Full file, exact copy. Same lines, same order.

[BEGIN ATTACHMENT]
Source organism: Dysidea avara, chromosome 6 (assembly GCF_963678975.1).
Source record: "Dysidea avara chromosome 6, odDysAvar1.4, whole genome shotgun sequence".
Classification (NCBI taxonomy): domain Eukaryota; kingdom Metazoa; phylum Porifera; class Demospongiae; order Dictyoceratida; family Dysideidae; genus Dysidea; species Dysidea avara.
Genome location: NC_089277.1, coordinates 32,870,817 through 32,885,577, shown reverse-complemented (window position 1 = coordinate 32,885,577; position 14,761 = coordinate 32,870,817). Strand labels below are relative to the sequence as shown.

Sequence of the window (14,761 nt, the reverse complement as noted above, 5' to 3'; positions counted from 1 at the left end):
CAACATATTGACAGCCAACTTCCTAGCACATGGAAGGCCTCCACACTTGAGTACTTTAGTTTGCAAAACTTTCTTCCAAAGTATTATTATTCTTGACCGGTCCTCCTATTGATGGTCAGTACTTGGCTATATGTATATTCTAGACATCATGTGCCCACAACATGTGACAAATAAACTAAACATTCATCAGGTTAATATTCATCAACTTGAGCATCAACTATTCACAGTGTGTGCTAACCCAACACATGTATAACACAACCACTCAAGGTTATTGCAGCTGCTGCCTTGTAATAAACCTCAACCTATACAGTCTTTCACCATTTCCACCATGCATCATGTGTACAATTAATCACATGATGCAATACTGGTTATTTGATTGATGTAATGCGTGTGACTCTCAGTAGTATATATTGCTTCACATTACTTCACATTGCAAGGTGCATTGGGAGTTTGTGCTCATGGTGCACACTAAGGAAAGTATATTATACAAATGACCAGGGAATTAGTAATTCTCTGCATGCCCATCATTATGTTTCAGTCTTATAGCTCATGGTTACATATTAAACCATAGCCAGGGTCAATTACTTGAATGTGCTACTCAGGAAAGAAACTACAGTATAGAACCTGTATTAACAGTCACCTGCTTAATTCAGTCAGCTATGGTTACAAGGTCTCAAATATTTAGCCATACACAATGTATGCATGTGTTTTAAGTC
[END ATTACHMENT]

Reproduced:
Source organism: Dysidea avara, chromosome 6 (assembly GCF_963678975.1).
Source record: "Dysidea avara chromosome 6, odDysAvar1.4, whole genome shotgun sequence".
Classification (NCBI taxonomy): domain Eukaryota; kingdom Metazoa; phylum Porifera; class Demospongiae; order Dictyoceratida; family Dysideidae; genus Dysidea; species Dysidea avara.
Genome location: NC_089277.1, coordinates 32,870,817 through 32,885,577, shown reverse-complemented (window position 1 = coordinate 32,885,577; position 14,761 = coordinate 32,870,817). Strand labels below are relative to the sequence as shown.

Sequence of the window (14,761 nt, the reverse complement as noted above, 5' to 3'; positions counted from 1 at the left end):
CAACATATTGACAGCCAACTTCCTAGCACATGGAAGGCCTCCACACTTGAGTACTTTAGTTTGCAAAACTTTCTTCCAAAGTATTATTATTCTTGACCGGTCCTCCTATTGATGGTCAGTACTTGGCTATATGTATATTCTAGACATCATGTGCCCACAACATGTGACAAATAAACTAAACATTCATCAGGTTAATATTCATCAACTTGAGCATCAACTATTCACAGTGTGTGCTAACCCAACACATGTATAACACAACCACTCAAGGTTATTGCAGCTGCTGCCTTGTAATAAACCTCAACCTATACAGTCTTTCACCATTTCCACCATGCATCATGTGTACAATTAATCACATGATGCAATACTGGTTATTTGATTGATGTAATGCGTGTGACTCTCAGTAGTATATATTGCTTCACATTACTTCACATTGCAAGGTGCATTGGGAGTTTGTGCTCATGGTGCACACTAAGGAAAGTATATTATACAAATGACCAGGGAATTAGTAATTCTCTGCATGCCCATCATTATGTTTCAGTCTTATAGCTCATGGTTACATATTAAACCATAGCCAGGGTCAATTACTTGAATGTGCTACTCAGGAAAGAAACTACAGTATAGAACCTGTATTAACAGTCACCTGCTTAATTCAGTCAGCTATGGTTACAAGGTCTCAAATATTTAGCCATACACAATGTATGCATGTGTTTTAAGTC